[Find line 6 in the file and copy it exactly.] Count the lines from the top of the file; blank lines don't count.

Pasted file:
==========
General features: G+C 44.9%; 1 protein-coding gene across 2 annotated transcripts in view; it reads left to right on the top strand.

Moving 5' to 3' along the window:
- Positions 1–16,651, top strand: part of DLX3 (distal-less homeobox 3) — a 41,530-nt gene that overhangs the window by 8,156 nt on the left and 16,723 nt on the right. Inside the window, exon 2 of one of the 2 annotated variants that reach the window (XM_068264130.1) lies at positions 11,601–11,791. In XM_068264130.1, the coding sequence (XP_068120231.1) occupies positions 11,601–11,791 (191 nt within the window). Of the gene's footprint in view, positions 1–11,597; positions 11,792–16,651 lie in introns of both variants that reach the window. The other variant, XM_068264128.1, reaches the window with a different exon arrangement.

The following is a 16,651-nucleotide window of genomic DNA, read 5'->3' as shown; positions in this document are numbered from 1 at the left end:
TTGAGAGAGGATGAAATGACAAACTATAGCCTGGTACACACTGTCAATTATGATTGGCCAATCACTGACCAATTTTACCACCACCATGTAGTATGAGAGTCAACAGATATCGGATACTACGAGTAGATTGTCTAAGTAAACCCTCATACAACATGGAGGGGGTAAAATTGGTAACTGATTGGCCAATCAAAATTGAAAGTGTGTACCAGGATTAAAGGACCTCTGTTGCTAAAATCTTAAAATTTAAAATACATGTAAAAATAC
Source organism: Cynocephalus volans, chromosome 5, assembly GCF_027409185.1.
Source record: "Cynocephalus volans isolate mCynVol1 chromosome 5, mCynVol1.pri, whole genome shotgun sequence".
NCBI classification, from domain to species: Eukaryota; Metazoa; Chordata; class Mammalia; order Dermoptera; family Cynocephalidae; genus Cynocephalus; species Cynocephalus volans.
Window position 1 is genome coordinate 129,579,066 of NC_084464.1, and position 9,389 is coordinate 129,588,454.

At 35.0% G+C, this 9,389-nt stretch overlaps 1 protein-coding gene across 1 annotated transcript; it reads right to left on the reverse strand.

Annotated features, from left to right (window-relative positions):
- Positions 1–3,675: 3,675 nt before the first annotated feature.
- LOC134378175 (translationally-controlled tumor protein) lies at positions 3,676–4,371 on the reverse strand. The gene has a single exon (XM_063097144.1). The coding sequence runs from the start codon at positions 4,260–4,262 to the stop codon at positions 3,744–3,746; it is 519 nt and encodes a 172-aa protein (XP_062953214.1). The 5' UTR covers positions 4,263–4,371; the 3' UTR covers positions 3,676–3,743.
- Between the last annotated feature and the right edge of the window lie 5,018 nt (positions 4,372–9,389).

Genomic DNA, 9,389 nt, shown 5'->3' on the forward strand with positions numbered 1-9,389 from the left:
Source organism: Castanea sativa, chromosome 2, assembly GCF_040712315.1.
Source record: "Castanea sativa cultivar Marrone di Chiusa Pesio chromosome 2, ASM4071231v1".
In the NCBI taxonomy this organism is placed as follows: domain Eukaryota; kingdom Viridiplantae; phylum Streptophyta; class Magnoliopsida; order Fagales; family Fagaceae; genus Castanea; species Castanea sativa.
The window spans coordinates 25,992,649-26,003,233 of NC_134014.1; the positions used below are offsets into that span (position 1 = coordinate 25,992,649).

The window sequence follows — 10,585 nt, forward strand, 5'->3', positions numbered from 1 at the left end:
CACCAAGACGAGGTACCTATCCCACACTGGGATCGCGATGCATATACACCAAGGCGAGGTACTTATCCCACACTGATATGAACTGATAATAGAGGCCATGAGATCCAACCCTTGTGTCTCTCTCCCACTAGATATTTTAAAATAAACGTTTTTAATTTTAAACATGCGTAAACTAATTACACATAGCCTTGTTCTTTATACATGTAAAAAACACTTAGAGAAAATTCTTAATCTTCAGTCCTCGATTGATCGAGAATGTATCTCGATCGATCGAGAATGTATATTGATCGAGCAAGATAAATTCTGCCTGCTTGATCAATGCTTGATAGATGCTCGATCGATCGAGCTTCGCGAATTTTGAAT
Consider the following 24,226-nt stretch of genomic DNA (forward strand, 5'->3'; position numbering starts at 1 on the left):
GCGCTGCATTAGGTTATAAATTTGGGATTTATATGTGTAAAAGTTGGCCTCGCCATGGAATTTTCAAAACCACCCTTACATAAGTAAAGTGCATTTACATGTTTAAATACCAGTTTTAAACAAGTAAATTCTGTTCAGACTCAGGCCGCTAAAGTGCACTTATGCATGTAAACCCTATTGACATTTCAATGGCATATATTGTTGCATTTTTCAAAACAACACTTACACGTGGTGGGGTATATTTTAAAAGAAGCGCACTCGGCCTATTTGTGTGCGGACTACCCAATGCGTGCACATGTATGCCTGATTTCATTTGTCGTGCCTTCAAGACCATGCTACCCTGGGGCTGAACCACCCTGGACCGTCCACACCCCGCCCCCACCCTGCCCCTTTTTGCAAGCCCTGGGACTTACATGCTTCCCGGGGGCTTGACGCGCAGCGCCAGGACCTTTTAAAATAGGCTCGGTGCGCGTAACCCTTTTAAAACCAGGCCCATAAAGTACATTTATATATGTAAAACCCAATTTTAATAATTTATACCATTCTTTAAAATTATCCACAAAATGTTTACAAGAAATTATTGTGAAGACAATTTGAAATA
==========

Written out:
Source organism: Cynocephalus volans, chromosome 5, assembly GCF_027409185.1.